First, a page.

I picked up a copy of Scrum: The Art of Doing Twice the Work in Half the Time by Jeff Sutherland because I am investigating different project management methodologies for developing learning and development. The present project management methodologies that we use to develop learning lack in agility that our clients are demanding.
Jeff Sutherland is the co-creator of Scrum framework and a leading expert on how the framework has evolved to meet the needs of today’s business. The methodology he developed in 1993 and formalized in 1995 with Ken Schwaber has since been adopted by the vast majority of software development companies around the world. Could the more agile methodology apply to learning development?
This book isn’t a detailed guide to Scrum practice—it focuses on the why more than the how. Instead the book explains the basis of Scrum and how it was implemented by sharing Jeff’s experiences through stories. You can download the official Scrum guide at http://www.scrumguides.org.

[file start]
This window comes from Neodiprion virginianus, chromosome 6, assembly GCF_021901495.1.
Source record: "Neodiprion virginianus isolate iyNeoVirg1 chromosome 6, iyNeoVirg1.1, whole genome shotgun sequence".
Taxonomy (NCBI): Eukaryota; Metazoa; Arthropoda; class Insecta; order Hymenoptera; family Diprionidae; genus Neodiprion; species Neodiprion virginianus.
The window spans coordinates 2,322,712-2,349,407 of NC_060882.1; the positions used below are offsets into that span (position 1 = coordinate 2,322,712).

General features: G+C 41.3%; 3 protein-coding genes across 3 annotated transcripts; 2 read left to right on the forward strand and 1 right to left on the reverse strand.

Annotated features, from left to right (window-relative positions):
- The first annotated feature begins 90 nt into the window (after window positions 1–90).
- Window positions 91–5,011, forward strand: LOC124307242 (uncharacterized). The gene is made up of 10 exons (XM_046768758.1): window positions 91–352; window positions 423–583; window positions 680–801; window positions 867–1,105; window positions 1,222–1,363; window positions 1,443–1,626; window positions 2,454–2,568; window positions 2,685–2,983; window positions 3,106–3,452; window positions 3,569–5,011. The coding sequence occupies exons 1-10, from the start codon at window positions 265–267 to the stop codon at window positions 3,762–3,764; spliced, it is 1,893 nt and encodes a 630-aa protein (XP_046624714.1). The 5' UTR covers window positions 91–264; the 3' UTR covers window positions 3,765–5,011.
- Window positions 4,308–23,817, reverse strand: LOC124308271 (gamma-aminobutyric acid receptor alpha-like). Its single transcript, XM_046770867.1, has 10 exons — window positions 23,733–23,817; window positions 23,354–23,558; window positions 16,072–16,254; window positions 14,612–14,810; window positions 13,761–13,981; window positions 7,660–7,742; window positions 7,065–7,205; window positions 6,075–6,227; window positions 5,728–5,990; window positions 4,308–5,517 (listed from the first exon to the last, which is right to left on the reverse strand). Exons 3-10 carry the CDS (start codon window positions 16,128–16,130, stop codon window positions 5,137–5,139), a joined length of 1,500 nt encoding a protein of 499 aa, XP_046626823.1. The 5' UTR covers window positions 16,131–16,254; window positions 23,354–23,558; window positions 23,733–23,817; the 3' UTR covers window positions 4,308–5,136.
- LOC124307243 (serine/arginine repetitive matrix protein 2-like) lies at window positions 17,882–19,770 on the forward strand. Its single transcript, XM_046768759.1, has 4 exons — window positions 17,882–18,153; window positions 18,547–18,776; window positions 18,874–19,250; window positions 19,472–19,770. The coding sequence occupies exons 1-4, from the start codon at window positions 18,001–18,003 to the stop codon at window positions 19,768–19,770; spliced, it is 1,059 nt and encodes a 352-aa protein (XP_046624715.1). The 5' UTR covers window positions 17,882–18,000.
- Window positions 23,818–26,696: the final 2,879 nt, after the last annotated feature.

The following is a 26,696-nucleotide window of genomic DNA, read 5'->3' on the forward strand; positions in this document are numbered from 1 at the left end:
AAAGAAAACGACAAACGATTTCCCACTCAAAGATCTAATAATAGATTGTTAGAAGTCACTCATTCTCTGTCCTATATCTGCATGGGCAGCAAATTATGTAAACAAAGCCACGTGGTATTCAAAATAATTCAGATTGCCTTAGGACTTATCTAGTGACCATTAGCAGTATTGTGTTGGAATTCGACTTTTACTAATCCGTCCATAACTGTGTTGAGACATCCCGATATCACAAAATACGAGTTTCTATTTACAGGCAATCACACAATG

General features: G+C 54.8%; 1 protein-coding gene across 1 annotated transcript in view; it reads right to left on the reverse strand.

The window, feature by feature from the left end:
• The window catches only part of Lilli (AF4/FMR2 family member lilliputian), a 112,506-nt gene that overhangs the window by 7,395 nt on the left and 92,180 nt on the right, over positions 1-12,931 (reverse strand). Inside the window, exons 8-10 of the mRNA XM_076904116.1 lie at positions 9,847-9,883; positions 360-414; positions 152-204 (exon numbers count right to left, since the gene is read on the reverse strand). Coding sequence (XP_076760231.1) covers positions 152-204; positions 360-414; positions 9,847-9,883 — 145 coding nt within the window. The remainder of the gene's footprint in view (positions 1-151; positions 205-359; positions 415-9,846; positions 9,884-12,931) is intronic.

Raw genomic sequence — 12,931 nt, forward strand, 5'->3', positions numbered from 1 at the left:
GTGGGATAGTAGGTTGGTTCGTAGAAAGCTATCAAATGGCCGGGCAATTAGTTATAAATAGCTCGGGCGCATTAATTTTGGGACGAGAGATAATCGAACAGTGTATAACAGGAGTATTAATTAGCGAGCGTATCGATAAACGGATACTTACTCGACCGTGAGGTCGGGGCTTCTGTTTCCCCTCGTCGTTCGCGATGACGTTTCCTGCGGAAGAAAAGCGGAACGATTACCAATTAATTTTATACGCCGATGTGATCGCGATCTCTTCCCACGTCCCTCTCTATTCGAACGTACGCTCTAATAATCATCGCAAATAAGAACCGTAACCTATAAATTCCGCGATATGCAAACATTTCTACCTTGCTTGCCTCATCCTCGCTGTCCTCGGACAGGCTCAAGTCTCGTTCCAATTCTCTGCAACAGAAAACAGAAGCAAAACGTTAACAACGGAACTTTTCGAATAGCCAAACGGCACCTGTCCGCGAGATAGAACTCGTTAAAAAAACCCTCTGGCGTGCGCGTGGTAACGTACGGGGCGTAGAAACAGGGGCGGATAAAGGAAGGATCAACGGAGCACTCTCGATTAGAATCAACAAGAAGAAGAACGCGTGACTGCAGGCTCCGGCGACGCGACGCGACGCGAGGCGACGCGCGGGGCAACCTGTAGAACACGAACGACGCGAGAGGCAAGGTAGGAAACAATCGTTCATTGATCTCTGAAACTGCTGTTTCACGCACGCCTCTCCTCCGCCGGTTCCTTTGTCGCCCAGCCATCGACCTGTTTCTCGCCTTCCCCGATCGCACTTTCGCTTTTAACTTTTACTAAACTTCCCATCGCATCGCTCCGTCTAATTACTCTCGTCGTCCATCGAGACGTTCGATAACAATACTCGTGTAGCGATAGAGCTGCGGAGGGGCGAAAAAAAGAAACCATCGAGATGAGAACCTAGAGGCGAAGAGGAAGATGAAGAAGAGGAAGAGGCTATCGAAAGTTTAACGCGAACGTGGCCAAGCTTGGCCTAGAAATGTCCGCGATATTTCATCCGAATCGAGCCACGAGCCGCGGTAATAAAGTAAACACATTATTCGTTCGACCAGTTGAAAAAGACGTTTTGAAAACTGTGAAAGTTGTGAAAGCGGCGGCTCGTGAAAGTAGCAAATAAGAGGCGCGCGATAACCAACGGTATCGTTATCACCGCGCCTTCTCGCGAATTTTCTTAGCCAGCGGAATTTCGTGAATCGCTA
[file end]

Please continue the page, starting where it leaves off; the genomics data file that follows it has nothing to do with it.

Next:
Is Scrum and Agile the answer for our learning and development practice? I don’t know yet. It’s something I’m still mulling over.
Five Favorite Quotes
I went to the CEO and told him we were scrapping the Gantt chart. He was shocked and demanded to know why. “How many Gantt charts have you seen in your career?” I asked. “Hundreds,” he replied. “How many of them were right?” He paused. “None.”
…briefly introduced Toyota’s Taiichi Ohno in the first chapter of this book, where he said, “Waste is a crime against society more than a business loss.” His thoughts about waste deeply influenced mine, and I want to spend some time talking about them. Ohno talked about three different types of waste. He used the Japanese words: Muri, waste through unreasonableness; Mura, waste through inconsistency; and Muda, waste through outcomes.
Yet people want to blame individuals, not systems. It just feels better. The Fundamental Attribution Error appeals to our sense of justice.
John Shook of the Lean Enterprise Institute once began his description of the Chief Engineer role by quoting the US Marine Corps leadership manual: An individual’s responsibility for leadership is not dependent on authority.… the deep-rooted assumption that authority should equal responsibility is the root of much organizational evil. I believe misunderstanding around this issue is rampant, problematic, and runs so deep in our consciousness that we don’t even realize it.
Scrum Master the how and the Product Owner the what.